Talk to someone who has been on a Compassion sponsor tour and you’ll hear all about stuff like this,

On my sponsor tour …

and stuff like this,

Should I visit my sponsored child?

But you won’t hear about this – the Customs Declaration form.

Not once did I read a blog post from Uganda about this thing. And boy howdy is this form painful.

Name, country of birth, nationality. Easy.

Main Destination in Mexico? Uh … do I put the hotel address or just the city? Which hotel the one I’m staying at for two days or the one I’m staying at for three days?

City? No problem, if it’s seven letters or less. So Colorado Springs becomes C-o-l-o-r-a-d. Nice.

Passport number. I have nine digits but 10 spaces. Is that normal? Did I do something wrong?

Do I need to fill out the stuff below the perforation? It’s the same as the stuff above the perforation. Why is the form perforated? What happens if I accidentally detach the two perforated parts from one another? Does one part then have to pay perforation support to the other?

And how do I answer this question?

“Are you carrying: live animals, food products of animal or vegetable origin, plants, flowers, fruits; chemical, pharmaceutical or biological products of agricultural use?”

Yes or no.

What’s the intent behind that question? Do they want to know about my airline peanuts? Is a nut just a nut or is it also a fruit? A vegetable maybe?

What about my energy bar? It’s technically food, and it’s definitely a food product, but do they want to know all about my packaged food products or just if I’m bringing in fresh stuff.

I know this isn’t stuff you really expected to hear about. It doesn’t bring you any closer to your sponsored child, but it’s all the stuff that we’ve done so far.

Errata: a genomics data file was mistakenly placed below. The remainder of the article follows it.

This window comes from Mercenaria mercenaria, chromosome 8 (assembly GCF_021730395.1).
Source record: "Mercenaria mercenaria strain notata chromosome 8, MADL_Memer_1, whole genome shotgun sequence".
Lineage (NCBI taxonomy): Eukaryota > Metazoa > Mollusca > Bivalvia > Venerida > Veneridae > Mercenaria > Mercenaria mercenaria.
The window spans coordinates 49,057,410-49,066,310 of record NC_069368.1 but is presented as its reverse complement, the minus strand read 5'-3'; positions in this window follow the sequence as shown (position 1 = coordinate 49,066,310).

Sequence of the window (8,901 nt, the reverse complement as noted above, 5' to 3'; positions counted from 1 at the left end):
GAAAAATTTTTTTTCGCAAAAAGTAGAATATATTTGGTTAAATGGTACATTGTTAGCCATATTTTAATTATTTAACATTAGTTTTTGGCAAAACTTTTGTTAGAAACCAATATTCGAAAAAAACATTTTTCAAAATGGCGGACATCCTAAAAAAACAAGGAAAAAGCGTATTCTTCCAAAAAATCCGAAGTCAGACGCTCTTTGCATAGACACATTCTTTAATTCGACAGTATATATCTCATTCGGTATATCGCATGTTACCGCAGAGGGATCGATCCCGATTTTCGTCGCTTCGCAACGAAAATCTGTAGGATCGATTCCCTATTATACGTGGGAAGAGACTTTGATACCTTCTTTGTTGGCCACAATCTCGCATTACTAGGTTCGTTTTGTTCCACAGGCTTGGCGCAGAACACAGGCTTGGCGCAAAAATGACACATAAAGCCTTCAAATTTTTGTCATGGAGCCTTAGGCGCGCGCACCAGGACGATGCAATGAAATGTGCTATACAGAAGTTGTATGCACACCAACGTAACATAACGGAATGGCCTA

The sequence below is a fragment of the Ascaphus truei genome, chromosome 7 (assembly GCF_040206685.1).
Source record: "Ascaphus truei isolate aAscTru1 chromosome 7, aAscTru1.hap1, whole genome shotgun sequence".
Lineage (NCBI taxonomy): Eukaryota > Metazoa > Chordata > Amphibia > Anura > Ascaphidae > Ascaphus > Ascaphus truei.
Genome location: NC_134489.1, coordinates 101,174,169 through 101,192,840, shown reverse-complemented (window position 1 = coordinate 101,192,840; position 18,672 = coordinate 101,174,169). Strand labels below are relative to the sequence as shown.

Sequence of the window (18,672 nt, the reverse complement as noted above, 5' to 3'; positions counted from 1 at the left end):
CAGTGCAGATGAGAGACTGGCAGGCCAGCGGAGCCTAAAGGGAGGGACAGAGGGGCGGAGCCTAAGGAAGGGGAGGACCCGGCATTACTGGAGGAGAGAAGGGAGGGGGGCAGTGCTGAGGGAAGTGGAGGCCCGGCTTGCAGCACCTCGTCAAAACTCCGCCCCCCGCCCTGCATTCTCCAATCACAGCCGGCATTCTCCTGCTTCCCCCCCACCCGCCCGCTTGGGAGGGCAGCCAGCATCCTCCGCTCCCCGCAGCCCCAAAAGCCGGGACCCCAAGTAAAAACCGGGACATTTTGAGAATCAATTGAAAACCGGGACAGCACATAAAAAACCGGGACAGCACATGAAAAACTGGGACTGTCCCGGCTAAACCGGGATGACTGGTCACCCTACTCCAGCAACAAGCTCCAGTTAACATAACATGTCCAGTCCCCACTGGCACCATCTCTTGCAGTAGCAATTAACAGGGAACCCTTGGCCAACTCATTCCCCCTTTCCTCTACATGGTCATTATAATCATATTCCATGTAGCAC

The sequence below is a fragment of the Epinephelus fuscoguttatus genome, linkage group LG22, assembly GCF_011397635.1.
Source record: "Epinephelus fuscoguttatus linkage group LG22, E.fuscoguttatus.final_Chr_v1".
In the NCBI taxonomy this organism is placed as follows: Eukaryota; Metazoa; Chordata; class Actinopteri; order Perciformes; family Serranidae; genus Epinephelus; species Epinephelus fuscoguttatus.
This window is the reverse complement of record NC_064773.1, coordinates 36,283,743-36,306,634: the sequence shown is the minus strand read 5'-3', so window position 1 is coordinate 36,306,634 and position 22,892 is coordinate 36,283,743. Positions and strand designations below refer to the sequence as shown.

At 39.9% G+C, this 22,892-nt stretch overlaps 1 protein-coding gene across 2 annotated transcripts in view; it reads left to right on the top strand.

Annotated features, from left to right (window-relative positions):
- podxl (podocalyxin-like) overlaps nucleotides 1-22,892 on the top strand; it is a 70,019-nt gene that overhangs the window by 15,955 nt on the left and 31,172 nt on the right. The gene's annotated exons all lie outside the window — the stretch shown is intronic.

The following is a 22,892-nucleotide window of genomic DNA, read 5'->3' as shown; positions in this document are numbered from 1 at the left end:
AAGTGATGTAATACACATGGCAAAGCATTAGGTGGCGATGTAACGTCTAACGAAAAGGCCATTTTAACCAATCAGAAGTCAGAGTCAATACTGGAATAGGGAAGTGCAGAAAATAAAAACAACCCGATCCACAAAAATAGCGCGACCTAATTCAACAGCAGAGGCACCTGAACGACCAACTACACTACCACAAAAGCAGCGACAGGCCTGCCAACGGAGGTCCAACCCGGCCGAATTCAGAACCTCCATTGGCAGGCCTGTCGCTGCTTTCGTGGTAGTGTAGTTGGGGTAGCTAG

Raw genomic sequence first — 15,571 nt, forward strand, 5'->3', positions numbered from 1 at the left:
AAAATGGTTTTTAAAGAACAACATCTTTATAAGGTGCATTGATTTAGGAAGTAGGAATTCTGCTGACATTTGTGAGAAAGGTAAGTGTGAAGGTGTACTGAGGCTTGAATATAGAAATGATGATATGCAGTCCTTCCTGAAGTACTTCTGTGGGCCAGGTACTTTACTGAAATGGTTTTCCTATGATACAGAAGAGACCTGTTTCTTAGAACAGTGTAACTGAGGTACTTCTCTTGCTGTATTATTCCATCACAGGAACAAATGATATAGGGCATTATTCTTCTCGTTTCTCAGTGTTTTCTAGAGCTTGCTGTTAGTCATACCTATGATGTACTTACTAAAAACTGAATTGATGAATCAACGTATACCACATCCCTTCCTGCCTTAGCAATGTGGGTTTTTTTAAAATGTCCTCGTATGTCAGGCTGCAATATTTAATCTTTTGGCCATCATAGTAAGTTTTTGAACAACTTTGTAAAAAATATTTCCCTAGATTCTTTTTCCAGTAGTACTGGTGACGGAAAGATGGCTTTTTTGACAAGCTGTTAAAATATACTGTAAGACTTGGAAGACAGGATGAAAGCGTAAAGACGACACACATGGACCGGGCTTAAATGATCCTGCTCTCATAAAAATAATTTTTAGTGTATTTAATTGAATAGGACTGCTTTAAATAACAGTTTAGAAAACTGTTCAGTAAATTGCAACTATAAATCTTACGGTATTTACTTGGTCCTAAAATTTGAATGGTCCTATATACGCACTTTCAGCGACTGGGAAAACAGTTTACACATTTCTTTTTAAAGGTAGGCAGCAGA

Other than eating at Pappadeux in the Houston airport, taking a few pictures while we waited for our delayed flight and getting poked in the nipple by a flight attendant because I didn’t turn my cell phone off quickly enough.

I told you I’d bring you along. Hope you like the “traveling face” of a sponsor tour.

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19 Comments Add a Comment
  1. Sara Benson
    Aug 16, 2008
    at 10:53 pm

    Sounds like you are having fun! :) I have always hated those forms. I debate about the y/n questions every time.

  2. Aug 16, 2008
    at 11:14 pm

    LOL Great post! Keep the details coming!!! I want to hear everything about the sponsor tour — I can’t wait to take one myself.

    Be careful with those forms. I lost an (apparently important) form once when I was in Mexico — a form that you needed to get out of the country, so they said. It created quite a snafu at customs & it was scary!

  3. Heather
    Aug 17, 2008
    at 1:12 am

    Funny post!Be careful down there though especially of the fedarales(who extort money from what they think are rich tourists),el banditos and Arizonas favorite the Mexican military!

  4. Andrzej Gandecki
    Aug 17, 2008
    at 7:24 am

    Chris, did you get the data of my girl in Mexico?

  5. Aug 17, 2008
    at 8:18 am

    LOL! Thanks for the reminder, Chris! Oddly enough, by the time the sponsors tour is over and my “whelmed” is also “over,” I’ve forgotten all about that form. And from one trip to the next, I don’t remember how to answer those Y/N questions. I don’t know what I’d do, if I were traveling as an individual; on both of my tours, to date, JoAnn Stroup (aka “Mama JoAnn,” Tours Dept.) has told us how to answer.

    On the trip back, the big concern has been our passports. One member of our last group had hers at each of the stations where we had to show them between the seating/interminable waiting area in the terminal and the seating areas on the plan. But when we deplaned in Miami, she didn’t have it, anymore. Oops!

    So, Chris, don’t lose your passport!

  6. Aug 17, 2008
    at 8:45 am

    I did Andrzej

  7. Aug 17, 2008
    at 9:31 am

    You make it sound so exciting 😛

  8. Aug 17, 2008
    at 2:42 pm

    Following your Mexico blogs w/ great interest. I used to live and work there, so I’m excited to learn more about what Compassion is doing in the D.F. and beyond. Praying for you all. :)